Sri Lanka couldn't have asked for a worse start. Already without Mr Experience, Sanath Jayasuriya, they were six-down shortly after the halfway mark. Upul Tharanga, 20 years old and showing nerves, gloved a short, sharp ball from Irfan Pathan to Mahendra Dhoni. Kumar Sangakkara and Atapattu then set about repairing the damage before the umpire, Tyron Wijewardene, intervened to bring a premature end to Sangakkara's innings.

Atapattu and Jayawardene engaged in a brisk stand of 42 in eight overs, before Atapattu decided the time was ripe to commit hara kiri. He was obviously not chastened by an earlier mix-up with Mahela Jayawardene, and attempted to take on Suresh Raina's arm. Raina had caused a run-out in each for his last two games, and he duly made it three out of three.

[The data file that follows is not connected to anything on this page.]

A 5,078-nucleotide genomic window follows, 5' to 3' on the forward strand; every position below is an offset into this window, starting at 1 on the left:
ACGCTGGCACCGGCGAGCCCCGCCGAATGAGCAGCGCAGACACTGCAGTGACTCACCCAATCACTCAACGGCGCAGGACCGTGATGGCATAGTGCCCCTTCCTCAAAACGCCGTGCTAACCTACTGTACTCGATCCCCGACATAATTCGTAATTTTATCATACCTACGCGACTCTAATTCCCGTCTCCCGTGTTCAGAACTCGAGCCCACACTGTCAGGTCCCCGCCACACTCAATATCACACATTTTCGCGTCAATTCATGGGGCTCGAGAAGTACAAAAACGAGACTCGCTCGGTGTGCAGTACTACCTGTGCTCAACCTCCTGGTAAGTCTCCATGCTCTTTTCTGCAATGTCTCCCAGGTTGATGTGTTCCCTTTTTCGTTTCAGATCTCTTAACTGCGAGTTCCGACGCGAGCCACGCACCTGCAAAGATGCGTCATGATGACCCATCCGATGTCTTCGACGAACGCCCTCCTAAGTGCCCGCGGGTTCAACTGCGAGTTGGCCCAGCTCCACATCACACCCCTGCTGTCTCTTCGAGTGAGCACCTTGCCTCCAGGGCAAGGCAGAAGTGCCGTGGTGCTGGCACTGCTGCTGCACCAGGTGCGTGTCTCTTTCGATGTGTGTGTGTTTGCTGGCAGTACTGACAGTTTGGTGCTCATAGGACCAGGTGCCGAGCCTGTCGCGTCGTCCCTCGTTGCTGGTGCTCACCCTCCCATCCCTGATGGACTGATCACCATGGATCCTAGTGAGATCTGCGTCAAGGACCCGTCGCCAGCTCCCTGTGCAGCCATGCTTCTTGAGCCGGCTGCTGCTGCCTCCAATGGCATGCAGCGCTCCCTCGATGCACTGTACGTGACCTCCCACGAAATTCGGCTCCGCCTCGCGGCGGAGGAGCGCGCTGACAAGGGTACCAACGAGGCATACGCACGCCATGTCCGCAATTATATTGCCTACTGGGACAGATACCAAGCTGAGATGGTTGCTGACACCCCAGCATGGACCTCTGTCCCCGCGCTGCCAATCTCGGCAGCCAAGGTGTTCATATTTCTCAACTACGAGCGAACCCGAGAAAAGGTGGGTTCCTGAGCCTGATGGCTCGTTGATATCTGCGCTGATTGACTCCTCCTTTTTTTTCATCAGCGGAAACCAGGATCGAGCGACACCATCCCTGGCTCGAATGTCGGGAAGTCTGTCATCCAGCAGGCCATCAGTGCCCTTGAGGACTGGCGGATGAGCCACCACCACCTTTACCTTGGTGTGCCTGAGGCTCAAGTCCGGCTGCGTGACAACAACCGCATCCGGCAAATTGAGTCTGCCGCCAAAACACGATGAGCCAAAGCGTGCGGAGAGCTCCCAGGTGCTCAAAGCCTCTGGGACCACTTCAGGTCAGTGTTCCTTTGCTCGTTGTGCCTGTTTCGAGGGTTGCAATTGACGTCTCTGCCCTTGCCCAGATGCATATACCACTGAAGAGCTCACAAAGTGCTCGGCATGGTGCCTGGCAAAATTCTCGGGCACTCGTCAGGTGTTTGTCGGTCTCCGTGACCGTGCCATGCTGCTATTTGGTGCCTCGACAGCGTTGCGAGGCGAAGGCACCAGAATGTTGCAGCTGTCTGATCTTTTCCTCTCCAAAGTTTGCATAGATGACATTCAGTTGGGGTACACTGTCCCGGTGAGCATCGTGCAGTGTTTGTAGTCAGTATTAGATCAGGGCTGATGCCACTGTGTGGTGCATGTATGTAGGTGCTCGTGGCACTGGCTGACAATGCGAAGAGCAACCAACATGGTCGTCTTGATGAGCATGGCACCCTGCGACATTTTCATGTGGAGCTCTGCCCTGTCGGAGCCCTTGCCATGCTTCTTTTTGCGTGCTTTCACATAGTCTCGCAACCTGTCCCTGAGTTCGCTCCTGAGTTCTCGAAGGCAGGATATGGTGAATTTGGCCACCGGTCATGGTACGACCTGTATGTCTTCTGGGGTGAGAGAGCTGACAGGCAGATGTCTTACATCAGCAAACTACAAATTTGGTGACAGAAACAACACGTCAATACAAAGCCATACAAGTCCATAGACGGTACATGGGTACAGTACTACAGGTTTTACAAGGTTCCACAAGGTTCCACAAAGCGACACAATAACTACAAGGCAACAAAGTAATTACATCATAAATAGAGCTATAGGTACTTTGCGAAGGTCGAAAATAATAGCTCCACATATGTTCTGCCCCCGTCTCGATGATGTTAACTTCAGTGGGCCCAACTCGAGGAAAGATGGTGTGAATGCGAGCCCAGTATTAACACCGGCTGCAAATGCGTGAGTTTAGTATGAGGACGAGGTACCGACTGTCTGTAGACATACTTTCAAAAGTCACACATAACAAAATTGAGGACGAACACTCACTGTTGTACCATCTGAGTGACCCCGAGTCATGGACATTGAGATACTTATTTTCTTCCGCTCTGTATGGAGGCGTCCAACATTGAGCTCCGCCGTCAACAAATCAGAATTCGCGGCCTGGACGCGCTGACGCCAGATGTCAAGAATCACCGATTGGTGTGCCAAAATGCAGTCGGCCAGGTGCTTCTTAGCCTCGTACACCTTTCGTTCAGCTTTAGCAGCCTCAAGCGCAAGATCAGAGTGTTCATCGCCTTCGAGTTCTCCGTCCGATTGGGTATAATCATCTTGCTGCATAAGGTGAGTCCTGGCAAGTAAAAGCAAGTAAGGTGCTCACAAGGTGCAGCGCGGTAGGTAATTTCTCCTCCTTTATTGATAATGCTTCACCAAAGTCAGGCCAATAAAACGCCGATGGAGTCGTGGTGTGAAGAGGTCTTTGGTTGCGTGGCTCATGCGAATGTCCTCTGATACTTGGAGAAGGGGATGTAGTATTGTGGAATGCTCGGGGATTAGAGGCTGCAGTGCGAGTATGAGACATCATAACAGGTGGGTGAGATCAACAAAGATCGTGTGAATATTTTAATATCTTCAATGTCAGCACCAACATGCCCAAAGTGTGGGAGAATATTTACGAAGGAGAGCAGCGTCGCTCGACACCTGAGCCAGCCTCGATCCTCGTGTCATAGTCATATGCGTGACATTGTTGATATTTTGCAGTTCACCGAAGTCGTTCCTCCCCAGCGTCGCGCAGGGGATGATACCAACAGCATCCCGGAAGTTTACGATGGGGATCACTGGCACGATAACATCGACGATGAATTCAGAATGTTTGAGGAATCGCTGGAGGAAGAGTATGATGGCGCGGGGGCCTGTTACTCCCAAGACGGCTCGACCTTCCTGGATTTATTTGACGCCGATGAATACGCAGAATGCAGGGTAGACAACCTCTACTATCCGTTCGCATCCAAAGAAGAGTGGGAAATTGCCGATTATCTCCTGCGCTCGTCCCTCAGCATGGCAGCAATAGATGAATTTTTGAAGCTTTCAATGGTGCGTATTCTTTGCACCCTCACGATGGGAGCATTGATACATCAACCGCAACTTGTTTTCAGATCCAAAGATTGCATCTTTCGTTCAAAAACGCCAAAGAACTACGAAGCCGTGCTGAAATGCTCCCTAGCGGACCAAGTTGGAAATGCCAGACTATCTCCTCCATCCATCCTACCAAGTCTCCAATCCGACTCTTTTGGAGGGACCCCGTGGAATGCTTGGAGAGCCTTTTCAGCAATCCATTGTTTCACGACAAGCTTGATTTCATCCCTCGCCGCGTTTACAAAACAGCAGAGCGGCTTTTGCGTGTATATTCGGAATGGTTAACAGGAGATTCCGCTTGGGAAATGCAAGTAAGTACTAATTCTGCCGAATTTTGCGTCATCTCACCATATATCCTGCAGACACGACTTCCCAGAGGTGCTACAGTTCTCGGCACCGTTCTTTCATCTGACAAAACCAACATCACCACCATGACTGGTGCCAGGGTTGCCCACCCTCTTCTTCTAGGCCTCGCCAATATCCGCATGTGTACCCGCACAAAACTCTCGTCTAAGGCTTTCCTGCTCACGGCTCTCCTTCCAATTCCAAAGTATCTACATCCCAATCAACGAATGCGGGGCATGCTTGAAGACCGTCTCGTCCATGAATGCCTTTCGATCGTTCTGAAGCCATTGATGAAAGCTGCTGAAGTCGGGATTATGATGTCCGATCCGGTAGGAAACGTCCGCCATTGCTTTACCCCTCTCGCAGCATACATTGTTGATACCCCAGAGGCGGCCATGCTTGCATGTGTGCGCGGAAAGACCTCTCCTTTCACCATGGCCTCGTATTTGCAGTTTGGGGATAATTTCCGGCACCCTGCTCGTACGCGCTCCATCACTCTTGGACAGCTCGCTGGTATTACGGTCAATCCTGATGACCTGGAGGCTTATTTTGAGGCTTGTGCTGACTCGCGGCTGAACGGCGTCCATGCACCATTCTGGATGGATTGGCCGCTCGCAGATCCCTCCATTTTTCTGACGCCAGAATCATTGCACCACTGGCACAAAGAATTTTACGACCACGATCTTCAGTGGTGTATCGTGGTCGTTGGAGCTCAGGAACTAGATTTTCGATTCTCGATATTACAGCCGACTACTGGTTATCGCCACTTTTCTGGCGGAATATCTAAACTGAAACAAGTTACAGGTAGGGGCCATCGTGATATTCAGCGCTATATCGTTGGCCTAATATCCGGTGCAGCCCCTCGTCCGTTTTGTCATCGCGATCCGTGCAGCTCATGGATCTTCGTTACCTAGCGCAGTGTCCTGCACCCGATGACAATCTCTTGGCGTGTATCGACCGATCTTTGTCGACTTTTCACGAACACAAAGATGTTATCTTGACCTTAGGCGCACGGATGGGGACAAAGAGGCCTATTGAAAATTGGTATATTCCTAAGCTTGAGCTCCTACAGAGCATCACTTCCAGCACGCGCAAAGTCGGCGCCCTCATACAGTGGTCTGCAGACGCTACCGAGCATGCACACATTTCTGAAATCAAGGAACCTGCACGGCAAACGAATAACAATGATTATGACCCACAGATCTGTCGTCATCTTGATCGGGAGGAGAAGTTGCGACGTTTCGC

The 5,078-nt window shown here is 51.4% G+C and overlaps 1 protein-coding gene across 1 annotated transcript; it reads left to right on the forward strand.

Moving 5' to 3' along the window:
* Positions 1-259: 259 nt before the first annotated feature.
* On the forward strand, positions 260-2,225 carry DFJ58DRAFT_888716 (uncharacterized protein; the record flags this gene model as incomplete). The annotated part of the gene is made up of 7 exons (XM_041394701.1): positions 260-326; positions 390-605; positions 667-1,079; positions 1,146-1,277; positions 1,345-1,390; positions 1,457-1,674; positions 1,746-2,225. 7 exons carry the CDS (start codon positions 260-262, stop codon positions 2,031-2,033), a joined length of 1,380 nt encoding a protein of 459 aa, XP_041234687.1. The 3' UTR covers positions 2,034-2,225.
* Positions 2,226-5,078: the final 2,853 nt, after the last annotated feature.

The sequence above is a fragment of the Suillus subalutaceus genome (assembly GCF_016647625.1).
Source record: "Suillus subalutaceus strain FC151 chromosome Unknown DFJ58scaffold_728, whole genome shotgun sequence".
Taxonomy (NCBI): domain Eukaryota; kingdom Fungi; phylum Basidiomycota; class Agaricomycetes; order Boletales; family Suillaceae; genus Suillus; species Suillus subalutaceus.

Tillakaratne Dilshan, Sri Lanka's bowling hero from earlier in the day, was late in connecting with an away-swinger from Ashish Nehra and edged to the keeper (88 for 4), and the Indians were beginning to smell blood. Arnold missed Nehra's line and was trapped in front, to make it 94 for 5. Dilhara Lokuhettige was snapped up by Harbhajan shortly thereafter. With the bowlers to follow, and no Jayasuriya to guide the flock home, Sri Lanka were looking out for the count.